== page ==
Teaching Profession Opinion

Changing Expectations Can Improve Student Achievement #TBT

By Jill Berkowicz & Ann Myers — April 16, 2015 4 min read
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Clearly, teachers are no longer purveyors of information, but schools can still be incubators for learning. Schools are places where questions are raised and answers explored, experiences are shared, and collaboration can be expected. It is the work of schools to develop students as learners, thinkers, and knowers, all with the goal of preparing them to be independent, informed, college and career ready.

In that spirit schools have adopted texts, software, methods, assessments, and interventions in order to improve student achievement. What about the educator’s state of mind? Has enough time been spent reflecting on expectations and bias that may be an invisible barrier to student success? To answer this, we wandered back to the research done in the 1960’s by Robert Rosenthal.

Rosenthal, along with school principal Lenore Jacobson, conducted an experiment to see if teachers’ expectations could affect students intellectual performance. Students were all tested at beginning of the experiment. Then, names of students were randomly taken from a hat. Teachers were told which students were ‘alleged’ to have historically shown intellectual gains. And, in short, those students actually showed intellectual gains...more than the children about whom nothing in particular had been said at the outset. They found that students actually “got smarter” when they were expected to get smarter by their teachers.

Rosenthal found four factors operating in the mediation of the self-fulfilling prophecies. What do teachers do differently with students for whom they have favorable expectations?

  1. Climate: Teachers tend to create a warmer climate for those students. They are nicer to them in both the things they say and in non-verbal communication.
  2. Input Factor: Teachers tend to teach more material to the students who they believe can learn more.
  3. Response Opportunity Factor: Students for whom the teachers have high expectations get more of an opportunity to respond. They are called on more frequently and, when they do call on them, they let them talk longer. Teachers help shape the answers with them, working together to form the response.
  4. Feedback: If more is expected, the child is praised more and positively reinforced more for getting the right answer and is given more differentiated feedback when they get the wrong answer. Conversely, teachers tend to accept low quality responses from children for whom they have low expectations.


What preceded this study was even more provocative. Rosenthal investigated ‘experimenter expectancy effects', the influence that a researcher can have on the outcome of an experiment. Rosenthal and colleague K.L.Fode asked two groups of students to test rats. The rats were characterized as being bred “maze bright” or “maze dull,” even though they were all standard lab rats and not specially bred one way or the other. The results of the study illustrated that the students unconsciously influenced the performance of the rats in order to fit the expected results between the “maze bright” and “maze dull” rats. The results? The expectation the experimenters had in their head translated into a set of tiny behavior changes in the way they touched the rats, and in turn, the way that the rats behaved (Invisibilia).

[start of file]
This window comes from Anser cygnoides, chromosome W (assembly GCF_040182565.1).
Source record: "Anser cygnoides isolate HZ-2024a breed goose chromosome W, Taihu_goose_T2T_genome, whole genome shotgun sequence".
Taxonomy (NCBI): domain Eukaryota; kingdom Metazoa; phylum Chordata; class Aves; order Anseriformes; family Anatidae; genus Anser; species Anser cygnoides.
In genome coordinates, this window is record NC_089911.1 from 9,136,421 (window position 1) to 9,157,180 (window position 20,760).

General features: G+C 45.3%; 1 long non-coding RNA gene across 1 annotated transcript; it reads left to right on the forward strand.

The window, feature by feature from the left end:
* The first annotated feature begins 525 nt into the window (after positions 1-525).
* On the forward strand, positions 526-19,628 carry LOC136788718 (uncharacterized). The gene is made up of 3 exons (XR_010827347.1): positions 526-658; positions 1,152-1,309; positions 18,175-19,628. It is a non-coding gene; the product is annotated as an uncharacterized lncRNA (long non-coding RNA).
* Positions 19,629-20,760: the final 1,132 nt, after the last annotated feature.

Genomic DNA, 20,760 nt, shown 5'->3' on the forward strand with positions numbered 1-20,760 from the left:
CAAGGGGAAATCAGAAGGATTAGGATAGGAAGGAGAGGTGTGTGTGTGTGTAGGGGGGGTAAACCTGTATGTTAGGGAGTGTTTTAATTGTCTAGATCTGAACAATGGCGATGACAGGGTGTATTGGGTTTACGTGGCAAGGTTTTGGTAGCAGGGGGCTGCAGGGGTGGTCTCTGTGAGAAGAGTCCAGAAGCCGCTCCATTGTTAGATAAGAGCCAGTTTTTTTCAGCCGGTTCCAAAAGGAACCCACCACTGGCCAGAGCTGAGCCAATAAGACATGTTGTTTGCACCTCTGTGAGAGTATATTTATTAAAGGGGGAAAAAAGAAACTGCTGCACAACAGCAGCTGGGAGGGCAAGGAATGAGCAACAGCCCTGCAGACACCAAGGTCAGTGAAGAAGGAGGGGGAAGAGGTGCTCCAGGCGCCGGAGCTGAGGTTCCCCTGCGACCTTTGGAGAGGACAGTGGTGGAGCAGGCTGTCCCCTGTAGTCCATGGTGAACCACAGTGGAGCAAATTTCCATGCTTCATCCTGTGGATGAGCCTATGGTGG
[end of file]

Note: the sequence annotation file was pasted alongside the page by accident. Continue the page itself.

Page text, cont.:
The results of these two experiments point to a missed opportunity that costs nothing and may hold more promise for raising student achievement than one can imagine. Are educators silently and unconsciously communicating to students their concerns about curriculum and assessment and belief that they may not achieve? How much of the teachers’ expectations is influencing student outcome? How much of what we think is silently transmitted, as was in both experiments, to each other and to the students? Might a difference be made if we believed that all students could reach high academic standards? Might a difference be made if we spoke out loud about those students we believed couldn’t learn or keep pace? Would there be colleagues to challenge our belief, and, in turn, could we change what we communicate to those students? There are those teachers who seem to be able to reach and stretch all of their students. We wonder if it is because they believe each of their students can reach their high expectations and silently communicate that. Do you know what is being communicated? What is it that the students are hearing?

We have all heard highly respected teachers and leaders talk about the students who can’t make it. Seldom, are they thinking about the way in which they are contributing to that failure by their belief. What if we held instead a belief that said maybe this year or maybe in this classroom, success can be found? Is this what Carol Dweck’s mindset is about as well? Changing the way teachers think about their students and their expectations of them may be the key, the missing piece to all the hard work being done in schools to help all students achieve. We think it is worth a try, but we also know that changing beliefs is harder than changing assessments.

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The opinions expressed in Leadership 360 are strictly those of the author(s) and do not reflect the opinions or endorsement of Editorial Projects in Education, or any of its publications.